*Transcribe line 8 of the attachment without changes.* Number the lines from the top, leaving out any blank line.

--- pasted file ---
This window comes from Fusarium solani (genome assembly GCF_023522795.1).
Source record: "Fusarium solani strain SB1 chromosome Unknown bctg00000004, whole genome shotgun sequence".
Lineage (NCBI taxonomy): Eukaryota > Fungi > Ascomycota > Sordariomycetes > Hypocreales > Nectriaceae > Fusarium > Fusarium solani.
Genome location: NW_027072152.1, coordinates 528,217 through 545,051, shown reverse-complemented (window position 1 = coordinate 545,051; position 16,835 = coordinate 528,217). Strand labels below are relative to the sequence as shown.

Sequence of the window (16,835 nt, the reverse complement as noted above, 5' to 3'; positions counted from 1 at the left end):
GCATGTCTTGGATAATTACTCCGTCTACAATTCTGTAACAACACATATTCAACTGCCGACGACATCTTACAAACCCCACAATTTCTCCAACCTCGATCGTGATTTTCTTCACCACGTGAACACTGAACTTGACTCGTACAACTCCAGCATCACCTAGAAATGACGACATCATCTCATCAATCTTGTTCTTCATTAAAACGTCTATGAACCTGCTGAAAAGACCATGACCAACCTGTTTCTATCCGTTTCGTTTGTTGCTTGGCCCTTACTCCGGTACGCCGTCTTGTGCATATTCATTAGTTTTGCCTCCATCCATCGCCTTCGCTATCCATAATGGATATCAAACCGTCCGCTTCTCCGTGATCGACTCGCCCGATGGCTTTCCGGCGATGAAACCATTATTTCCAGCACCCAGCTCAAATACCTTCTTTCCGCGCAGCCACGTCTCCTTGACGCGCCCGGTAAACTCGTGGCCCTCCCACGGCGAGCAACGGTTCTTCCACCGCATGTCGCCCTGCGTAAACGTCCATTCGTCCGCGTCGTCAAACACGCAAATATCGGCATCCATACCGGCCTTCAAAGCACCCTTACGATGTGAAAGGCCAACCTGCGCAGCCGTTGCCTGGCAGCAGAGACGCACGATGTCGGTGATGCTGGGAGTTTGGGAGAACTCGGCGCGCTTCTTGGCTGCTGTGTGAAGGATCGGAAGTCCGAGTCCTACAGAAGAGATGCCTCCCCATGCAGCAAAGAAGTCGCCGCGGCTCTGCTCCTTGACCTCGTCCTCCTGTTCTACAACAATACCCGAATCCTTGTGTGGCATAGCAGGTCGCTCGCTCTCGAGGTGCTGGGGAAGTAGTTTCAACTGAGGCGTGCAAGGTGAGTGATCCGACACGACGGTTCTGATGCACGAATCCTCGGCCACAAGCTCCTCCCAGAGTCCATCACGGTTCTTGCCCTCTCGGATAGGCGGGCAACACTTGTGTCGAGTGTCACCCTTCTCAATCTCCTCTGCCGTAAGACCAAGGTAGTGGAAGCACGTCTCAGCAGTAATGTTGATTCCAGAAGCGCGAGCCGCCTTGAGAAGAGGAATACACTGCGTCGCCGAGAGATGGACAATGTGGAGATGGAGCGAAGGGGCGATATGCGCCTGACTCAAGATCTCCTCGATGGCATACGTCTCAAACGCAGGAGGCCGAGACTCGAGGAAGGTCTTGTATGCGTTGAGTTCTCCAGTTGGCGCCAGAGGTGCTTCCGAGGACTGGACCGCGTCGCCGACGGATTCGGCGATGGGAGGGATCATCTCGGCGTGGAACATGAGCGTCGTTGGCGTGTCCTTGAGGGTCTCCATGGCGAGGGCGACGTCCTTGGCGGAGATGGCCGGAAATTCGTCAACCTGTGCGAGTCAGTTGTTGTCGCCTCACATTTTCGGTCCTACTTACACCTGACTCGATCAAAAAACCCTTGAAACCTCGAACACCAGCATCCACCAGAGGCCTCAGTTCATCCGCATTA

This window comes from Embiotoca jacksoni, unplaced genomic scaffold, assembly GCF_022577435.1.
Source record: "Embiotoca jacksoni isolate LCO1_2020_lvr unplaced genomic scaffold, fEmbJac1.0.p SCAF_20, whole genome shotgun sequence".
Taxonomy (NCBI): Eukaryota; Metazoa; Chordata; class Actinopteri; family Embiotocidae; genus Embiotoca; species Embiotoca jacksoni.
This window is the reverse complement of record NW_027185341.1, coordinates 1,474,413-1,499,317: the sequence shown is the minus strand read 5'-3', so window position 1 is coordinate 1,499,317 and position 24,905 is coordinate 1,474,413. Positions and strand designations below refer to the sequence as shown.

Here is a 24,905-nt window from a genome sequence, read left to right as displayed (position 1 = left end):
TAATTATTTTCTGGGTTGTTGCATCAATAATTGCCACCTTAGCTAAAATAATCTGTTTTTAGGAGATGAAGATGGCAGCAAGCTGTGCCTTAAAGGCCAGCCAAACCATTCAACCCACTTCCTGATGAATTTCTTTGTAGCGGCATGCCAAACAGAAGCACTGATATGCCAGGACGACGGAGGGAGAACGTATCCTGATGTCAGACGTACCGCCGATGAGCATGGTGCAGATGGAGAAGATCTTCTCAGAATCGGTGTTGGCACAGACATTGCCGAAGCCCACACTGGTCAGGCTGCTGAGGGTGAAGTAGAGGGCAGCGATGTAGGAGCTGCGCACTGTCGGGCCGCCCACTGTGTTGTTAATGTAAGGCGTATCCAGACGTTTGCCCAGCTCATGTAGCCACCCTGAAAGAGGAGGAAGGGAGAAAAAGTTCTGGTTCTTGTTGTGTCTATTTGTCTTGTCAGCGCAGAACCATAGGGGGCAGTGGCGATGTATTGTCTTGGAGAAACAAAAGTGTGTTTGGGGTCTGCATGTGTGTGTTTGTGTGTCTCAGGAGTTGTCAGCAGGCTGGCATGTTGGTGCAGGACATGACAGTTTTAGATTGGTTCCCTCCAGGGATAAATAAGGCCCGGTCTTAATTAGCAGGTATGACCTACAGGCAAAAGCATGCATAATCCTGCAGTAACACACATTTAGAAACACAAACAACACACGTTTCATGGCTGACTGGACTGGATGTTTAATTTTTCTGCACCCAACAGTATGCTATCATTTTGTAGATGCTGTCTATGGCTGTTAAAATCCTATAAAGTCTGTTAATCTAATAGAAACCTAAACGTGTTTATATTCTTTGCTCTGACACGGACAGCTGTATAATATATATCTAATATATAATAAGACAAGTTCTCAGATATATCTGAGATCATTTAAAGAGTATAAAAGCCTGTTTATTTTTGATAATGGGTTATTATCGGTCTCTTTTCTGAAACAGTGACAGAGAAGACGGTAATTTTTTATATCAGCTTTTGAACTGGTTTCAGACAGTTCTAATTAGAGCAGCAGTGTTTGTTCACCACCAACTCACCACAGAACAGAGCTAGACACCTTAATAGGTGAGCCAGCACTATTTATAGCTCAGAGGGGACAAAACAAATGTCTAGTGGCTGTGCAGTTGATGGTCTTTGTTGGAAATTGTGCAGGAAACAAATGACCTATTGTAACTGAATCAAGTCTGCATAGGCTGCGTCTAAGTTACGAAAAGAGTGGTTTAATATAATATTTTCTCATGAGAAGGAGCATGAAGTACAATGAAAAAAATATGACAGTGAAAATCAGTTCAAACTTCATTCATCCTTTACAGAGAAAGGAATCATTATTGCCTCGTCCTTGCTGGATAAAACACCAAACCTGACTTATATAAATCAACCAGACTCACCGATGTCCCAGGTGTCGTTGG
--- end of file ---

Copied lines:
Source record: "Embiotoca jacksoni isolate LCO1_2020_lvr unplaced genomic scaffold, fEmbJac1.0.p SCAF_20, whole genome shotgun sequence".